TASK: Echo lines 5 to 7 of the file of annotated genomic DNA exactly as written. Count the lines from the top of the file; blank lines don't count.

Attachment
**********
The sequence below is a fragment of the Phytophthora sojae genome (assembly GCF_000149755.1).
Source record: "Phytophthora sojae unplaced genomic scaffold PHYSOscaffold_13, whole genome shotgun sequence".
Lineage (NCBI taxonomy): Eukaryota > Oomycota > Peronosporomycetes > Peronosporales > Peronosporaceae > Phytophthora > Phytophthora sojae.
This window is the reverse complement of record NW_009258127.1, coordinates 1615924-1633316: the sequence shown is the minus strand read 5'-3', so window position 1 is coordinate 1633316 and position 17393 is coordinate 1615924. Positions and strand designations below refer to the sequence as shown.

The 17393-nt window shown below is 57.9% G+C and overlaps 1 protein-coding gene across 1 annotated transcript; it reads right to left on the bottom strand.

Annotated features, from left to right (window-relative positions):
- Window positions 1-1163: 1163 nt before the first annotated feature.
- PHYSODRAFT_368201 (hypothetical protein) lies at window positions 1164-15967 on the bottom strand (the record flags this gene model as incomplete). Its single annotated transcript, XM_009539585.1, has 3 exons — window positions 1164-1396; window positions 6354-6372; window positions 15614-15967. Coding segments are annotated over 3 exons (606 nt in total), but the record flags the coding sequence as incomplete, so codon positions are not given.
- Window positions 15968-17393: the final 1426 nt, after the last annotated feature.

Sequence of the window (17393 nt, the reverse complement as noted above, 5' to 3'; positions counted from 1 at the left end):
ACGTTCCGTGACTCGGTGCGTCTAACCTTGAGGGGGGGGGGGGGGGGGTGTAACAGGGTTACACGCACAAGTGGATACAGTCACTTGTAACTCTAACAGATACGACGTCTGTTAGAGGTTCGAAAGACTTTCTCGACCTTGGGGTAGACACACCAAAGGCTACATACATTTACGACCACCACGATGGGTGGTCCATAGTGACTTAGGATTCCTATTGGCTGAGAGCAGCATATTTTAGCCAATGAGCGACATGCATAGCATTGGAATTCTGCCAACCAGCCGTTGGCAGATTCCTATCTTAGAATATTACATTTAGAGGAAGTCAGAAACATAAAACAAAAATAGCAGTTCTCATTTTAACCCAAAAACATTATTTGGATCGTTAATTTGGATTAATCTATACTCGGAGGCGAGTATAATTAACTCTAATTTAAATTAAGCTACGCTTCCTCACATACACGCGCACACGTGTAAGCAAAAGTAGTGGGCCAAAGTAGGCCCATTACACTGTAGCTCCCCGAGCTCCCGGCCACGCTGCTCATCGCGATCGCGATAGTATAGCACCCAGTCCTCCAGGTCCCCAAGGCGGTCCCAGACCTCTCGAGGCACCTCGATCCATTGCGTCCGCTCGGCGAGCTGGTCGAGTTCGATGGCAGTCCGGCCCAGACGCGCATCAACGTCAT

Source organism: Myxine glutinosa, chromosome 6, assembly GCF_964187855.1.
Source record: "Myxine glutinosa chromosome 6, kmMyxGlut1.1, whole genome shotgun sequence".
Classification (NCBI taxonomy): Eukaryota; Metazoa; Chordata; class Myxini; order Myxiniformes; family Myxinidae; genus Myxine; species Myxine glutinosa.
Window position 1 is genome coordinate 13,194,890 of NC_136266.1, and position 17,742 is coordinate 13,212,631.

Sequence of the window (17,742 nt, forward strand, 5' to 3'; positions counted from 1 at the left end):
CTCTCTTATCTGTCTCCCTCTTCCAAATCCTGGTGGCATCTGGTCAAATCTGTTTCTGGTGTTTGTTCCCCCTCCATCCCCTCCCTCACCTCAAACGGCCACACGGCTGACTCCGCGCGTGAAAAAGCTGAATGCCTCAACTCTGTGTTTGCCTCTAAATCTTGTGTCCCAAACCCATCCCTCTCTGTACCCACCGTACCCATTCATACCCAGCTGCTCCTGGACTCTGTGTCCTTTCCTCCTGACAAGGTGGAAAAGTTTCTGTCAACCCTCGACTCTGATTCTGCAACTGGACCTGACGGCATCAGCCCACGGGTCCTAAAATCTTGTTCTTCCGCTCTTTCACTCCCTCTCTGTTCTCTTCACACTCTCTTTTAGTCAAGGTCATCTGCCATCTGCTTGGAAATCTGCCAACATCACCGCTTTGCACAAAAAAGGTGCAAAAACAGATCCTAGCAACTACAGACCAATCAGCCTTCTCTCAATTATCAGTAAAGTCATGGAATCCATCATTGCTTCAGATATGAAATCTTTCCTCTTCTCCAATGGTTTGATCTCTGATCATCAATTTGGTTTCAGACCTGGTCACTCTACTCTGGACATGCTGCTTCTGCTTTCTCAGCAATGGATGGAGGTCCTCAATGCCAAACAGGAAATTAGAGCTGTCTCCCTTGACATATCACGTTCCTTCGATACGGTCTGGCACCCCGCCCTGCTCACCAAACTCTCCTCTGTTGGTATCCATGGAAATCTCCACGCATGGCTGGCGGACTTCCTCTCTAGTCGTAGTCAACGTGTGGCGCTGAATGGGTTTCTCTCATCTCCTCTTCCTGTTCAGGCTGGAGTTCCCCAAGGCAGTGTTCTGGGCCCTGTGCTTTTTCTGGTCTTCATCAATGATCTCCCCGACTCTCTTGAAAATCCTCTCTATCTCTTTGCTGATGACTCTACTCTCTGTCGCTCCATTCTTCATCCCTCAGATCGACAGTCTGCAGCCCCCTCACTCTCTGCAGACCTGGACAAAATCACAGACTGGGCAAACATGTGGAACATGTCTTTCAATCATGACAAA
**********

The 17393-nt window shown below is 57.9% G+C and overlaps 1 protein-coding gene across 1 annotated transcript; it reads right to left on the bottom strand.

Annotated features, from left to right (window-relative positions):
- Window positions 1-1163: 1163 nt before the first annotated feature.